Each day, I begin my ELA class with Reading Time. This is a time for students to access a range of texts. I use this time to conference with students, collect data on class patterns and trends with independent reading and to provide individualized support.
To end the year, I have students reflect on the reading they have done throughout their time in eighth grade. They have had to read for 2.5 hours a week and had freedom to decide what they wanted to read. As a way for students to think about all the reading they have done, I have students reflect on their book choices and overall growth as a reader. They have done a lot of work and giving them this time to reflect on that work allows them to see the progress they have made and also helps me to see how far they have come. It's important to do this kind of reflection so students can see the importance of this independent reading as more than just busy work, as some did during the year.
I pull up the Year End Reading Reflection Powerpoint on the Smartboard and go through each slide one at a time. While many of the questions they have encountered in previous reflections, I remind them of what they will need to do. They will need to answer the questions from each slide as they work on creating an end of the year reflection.
The first step is the reading ladder. This has students list all the books they have read for the entire year. I got this idea from Book Love by Penny Kittle. After students create the ladder, they look reflect on it and think about what the ladder shows, if they have any thoughts on it, and what books have challenged them.
The last step lists various questions for students to think about as they work on writing the reflection. I tell students that, although there are a few questions, they can choose which one(s) to focus on. Some students grew as readers in different ways so giving them the option to choose which questions to answer allows them to show exactly how they grew. The questions they can choose from are as follows:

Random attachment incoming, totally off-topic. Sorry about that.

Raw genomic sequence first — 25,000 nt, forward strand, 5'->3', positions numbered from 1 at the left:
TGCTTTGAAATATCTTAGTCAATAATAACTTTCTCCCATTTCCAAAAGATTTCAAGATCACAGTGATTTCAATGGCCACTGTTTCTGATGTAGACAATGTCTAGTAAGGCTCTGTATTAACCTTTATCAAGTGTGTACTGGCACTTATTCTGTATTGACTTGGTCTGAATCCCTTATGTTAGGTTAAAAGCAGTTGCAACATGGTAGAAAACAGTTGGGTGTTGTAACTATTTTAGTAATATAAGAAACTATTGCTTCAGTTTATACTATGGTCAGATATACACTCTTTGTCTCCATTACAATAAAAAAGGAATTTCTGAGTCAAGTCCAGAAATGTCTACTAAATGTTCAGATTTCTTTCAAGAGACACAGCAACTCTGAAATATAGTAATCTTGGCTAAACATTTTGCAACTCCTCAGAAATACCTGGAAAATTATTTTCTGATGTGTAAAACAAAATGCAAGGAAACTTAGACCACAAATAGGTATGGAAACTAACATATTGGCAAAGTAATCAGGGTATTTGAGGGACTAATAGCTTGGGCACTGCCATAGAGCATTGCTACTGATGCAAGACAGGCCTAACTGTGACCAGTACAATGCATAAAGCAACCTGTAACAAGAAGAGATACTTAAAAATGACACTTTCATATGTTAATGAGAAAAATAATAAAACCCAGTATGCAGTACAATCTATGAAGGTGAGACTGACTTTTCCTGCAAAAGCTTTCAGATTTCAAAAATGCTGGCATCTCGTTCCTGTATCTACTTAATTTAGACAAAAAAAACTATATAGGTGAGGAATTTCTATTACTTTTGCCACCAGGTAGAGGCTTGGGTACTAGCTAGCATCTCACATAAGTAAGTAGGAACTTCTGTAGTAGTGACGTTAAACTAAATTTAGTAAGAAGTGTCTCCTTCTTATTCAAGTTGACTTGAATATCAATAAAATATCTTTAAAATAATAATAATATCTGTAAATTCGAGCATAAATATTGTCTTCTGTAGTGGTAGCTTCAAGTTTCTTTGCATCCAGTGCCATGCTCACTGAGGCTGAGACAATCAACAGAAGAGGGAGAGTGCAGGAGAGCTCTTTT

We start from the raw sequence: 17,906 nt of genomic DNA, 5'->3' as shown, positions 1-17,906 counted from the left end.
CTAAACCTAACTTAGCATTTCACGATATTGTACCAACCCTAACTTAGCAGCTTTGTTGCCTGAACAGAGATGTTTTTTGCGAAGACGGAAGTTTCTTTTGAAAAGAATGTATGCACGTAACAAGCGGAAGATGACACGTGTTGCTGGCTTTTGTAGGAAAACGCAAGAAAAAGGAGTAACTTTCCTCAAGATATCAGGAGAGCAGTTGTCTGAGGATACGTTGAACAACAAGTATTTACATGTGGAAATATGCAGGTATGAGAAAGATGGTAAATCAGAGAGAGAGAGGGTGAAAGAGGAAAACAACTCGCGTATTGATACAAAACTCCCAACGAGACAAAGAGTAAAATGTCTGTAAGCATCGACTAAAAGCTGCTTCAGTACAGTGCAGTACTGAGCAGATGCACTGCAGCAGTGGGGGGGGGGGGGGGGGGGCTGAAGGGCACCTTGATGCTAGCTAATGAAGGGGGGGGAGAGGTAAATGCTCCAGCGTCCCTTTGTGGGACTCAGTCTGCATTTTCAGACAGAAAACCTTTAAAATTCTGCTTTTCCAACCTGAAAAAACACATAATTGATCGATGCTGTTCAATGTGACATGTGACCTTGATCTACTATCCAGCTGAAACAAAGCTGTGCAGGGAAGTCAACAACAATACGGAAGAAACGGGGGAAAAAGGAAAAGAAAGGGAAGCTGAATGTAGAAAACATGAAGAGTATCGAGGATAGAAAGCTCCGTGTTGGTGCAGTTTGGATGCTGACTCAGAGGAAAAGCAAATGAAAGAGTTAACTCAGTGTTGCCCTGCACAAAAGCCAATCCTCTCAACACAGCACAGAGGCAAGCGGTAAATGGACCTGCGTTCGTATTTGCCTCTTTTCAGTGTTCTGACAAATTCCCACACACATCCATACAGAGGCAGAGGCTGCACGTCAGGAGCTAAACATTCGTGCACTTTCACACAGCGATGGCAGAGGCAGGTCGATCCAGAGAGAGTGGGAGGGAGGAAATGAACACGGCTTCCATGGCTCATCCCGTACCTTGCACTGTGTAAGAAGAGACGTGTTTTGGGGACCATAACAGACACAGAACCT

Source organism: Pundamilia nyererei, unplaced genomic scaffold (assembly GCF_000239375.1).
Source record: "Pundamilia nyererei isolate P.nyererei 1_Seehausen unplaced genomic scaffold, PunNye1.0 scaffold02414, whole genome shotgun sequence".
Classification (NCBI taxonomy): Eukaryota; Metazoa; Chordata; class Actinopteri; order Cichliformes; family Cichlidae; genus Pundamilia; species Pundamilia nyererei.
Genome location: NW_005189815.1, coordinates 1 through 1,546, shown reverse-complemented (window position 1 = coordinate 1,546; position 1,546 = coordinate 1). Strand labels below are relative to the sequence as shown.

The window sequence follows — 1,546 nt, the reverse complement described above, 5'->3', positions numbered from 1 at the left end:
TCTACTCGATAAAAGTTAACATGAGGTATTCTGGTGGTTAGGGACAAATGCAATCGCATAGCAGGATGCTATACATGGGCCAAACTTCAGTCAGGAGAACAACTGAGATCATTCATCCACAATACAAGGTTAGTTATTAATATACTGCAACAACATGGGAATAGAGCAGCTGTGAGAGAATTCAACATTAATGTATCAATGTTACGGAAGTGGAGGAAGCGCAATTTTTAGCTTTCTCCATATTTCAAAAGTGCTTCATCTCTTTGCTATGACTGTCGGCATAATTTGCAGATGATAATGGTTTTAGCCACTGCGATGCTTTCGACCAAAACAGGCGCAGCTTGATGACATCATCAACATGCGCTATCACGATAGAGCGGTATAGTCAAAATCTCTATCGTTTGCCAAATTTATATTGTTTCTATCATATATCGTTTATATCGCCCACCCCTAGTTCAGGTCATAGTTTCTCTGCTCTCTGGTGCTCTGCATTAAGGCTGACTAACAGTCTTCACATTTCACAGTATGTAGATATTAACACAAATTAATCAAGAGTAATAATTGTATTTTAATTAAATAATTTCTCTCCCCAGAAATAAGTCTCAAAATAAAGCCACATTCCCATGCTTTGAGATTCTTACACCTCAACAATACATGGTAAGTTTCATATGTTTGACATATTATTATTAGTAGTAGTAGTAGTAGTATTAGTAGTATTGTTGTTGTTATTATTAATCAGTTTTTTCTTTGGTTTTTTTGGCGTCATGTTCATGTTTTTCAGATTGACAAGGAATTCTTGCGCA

The next part of the lesson is giving students time to work on creating the reflection.
The rest of class is devoted to students working on the end of year reflection. Since we are approaching the end of school, it's beneficial to give students time to work in class. If not, they lose all motivation once they walk out of the building thinking the end of the year is right around the corner. When they are in class, they are more included (at least slightly more inclined) to work.
I tell students they have the rest of the class to write the reflection. They can either type the reflection or write them in their notebooks. They have the Powerpoint from the previous section to refer back to as they are writing. They can use it to write at their own speed and focus on the areas they want to focus on as they work at their own pace.
As a teacher, I spend time circulating around the classroom. Since students have done these reflections for previous marking periods, the work is nothing new so there is usually not many questions. The major job as a teacher is to keep students motivated and to change the focus when they start complaining since it's the end of the year and eighth graders are always honest about not wanting to do work. To combat this, I am honest with them about why I am having them to this. I want them to show me how they have grown so I can use this information when I talk to school administration about the work I require of my students for their independent reading. I also tell them that this will help them to think back on the year as a whole. While some of them may not be motivated to do this on their own, there are more willing since we are doing it in class.
Here are various examples of student work for this end of the year reflection from various types of readers:
This video explains how I review these reflections: Reflection Review.